The selection of a faculty mentor is a key step in the CST. Residents work closely with their mentors over several years in the development of projects, preparation of presentations and publications, and other activities. Mentors serve as role models and guides through the sometimes arcane world of academia. Graduates of the CST program have consistently cited their faculty mentors as the single most important element of the program.
We will meet regularly to discuss ongoing academic projects, learn more about educational techniques, hear from faculty members about their path in academic medicine, and to work on crucial skills, such as leadership and feedback.
Because of the importance of participation in professional organizations, the program sponsors travel to at least 2 meetings per year for CST residents. Residents are expected to actively participate in these meetings, conducting workshops, presenting posters, and speaking. Additional funds are available to assist residents in with these activities.
CST residents are encouraged to participate in faculty development programs, such as the medical school's Medical Education Scholars Program or the University's Center for Research and Learning on Teaching seminars. CST residents are invited to join faculty committees related to their areas of interest. Where additional training time or more in-depth research training would be appropriate, CST residents have the option of transitioning to the Research Track.
Certificate of Graduation
At graduation, residents who have participated in the CST, have completed a project, and who have been active in related professional activities receive recognition on their diploma from the residency program and in their final evaluation letter. Their participation is thus noted on all letters from the program documenting their residency training.
How to Apply
The Clinical Scholars Track is an integral part of the general and subspecialty residency programs and accepts applicants only from within the residency. Residents in the program may apply to the CST at any time during training, but are encouraged to do so by the end of PGY-2, to provide the maximum time in the track.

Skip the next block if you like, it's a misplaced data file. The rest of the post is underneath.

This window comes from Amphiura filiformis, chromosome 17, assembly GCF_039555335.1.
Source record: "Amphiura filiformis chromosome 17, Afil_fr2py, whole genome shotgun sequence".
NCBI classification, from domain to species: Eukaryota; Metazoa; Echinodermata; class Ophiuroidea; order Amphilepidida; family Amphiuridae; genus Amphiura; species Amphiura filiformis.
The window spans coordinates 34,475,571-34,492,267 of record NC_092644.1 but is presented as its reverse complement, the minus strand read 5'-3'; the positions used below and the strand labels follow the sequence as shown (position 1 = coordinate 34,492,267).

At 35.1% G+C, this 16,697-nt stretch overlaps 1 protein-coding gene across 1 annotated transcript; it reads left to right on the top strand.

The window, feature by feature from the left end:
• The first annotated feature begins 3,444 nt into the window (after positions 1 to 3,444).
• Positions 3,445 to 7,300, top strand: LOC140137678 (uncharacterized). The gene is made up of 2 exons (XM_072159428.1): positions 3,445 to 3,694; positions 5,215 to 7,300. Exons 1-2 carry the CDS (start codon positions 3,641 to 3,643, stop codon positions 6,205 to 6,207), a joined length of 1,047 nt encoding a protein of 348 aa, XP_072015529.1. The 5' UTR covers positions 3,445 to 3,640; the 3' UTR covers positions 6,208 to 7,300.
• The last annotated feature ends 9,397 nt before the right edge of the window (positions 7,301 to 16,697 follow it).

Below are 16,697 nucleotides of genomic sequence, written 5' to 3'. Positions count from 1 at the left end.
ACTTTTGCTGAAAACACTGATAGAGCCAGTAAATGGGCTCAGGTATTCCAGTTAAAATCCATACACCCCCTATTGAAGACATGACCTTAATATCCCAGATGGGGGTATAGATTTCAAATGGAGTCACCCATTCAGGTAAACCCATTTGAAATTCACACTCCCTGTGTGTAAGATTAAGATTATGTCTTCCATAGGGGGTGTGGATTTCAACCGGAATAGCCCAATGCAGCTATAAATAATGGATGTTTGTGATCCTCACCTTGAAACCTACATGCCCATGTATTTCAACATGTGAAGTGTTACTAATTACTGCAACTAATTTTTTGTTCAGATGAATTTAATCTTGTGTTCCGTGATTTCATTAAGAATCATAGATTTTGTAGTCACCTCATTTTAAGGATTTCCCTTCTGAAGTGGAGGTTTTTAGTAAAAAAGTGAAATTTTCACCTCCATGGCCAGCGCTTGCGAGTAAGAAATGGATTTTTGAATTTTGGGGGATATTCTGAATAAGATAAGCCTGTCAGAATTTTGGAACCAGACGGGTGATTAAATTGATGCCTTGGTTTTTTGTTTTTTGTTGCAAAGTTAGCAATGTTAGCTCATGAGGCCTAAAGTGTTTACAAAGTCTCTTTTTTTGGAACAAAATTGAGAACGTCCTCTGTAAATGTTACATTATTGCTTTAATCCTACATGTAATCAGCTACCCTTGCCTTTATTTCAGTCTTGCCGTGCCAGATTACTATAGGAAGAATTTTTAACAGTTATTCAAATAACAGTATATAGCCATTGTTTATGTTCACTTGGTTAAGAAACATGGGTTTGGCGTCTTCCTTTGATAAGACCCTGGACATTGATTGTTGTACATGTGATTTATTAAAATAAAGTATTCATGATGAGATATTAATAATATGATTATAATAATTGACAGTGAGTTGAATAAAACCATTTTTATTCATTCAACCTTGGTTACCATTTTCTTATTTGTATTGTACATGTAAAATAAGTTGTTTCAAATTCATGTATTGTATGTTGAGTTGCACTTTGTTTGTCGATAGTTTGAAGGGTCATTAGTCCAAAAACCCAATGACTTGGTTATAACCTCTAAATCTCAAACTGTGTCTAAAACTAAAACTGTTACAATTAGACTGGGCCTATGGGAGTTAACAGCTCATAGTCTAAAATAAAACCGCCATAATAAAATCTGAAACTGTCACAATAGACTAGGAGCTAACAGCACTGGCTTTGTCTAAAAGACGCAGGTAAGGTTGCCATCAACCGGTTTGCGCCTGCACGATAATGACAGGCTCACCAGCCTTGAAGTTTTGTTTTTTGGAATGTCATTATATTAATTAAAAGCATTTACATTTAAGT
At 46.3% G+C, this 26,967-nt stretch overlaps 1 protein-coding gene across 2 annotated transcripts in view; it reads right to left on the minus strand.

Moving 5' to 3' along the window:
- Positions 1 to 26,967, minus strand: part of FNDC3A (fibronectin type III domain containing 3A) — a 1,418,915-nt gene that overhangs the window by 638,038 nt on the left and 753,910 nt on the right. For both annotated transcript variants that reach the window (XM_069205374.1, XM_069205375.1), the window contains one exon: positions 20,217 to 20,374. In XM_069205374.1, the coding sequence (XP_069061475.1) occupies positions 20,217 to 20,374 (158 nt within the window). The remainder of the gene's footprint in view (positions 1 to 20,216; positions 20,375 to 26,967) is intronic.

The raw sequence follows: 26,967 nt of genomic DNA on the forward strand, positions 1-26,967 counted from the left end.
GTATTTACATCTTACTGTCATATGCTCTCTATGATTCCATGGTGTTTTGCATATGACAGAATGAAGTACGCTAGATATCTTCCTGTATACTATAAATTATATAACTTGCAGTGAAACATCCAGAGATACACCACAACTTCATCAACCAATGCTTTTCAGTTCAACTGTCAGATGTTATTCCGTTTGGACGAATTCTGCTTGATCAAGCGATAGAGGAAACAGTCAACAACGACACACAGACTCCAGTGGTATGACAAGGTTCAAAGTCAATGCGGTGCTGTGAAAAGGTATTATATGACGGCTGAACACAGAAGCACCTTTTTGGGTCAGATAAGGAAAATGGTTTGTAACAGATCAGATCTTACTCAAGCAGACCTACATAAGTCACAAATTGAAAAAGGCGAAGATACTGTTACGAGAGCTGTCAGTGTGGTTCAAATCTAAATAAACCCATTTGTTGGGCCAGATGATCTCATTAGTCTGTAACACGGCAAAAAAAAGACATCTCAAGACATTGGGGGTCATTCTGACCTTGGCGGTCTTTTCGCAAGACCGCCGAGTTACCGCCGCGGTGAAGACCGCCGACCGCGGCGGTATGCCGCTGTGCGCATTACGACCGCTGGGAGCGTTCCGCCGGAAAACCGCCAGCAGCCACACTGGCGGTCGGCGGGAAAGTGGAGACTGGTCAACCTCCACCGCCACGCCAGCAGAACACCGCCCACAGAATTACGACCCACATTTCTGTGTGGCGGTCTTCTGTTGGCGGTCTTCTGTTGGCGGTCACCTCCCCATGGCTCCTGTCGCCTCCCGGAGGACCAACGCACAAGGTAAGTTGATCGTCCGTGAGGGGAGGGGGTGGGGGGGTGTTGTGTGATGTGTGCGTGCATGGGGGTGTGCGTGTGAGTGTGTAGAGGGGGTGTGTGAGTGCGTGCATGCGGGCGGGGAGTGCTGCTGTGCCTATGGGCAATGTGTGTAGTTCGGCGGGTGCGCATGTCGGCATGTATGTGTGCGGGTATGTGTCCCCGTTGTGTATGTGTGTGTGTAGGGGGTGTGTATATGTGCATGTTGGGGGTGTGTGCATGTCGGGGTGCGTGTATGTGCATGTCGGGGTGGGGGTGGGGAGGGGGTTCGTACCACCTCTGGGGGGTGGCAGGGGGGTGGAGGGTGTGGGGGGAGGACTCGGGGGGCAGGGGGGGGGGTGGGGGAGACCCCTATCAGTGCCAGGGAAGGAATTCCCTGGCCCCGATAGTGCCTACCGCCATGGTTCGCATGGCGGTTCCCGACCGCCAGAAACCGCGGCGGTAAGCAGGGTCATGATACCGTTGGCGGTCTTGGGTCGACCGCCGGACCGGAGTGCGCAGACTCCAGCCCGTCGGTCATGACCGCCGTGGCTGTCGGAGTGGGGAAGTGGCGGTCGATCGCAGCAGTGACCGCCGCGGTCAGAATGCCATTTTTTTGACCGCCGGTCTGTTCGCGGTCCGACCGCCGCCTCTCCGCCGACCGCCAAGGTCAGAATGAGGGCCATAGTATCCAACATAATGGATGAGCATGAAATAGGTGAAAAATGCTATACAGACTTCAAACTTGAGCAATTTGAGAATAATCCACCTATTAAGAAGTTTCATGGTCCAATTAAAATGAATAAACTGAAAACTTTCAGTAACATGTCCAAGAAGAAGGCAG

The application process consists of a brief letter requesting entry, identification of a faculty mentor (who has agreed to serve in that role), and outline of a project or area of academic interest that will be the initial focus of work.
Healthcare Administration Scholars Program
The University of Michigan Healthcare Administration Scholars Program (HASP) is a 20 month educational experience designed for house officers interested in pursuing healthcare administration as part of their careers. Psychiatry residents may complete HASP during their PGY3-4 years (applications submitted during PGY-2). The primary goal of this program is to better prepare graduates to succeed in a leadership position in their field, which may require healthcare administration skills. Additionally, the program would allow participants to establish a network for future collaboration.
The curricular objectives will be accomplished via the use of pre-requisite readings, small group seminar -style didactics, expert panel discussions, workshops, and capstone projects of the Scholar’s choosing. Each participant will be expected to identify an issue relevant to his/her interests and activities and develop an individual project. This project will provide the scholar with an opportunity to apply the principles, skills and methods acquired in the program. The completed projects will be expected to be of a quality that will lead to publication in an appropriate professional/scholarly journal. The completed projects will be presented at a final program seminar and can be submitted to a relevant regional or national meeting.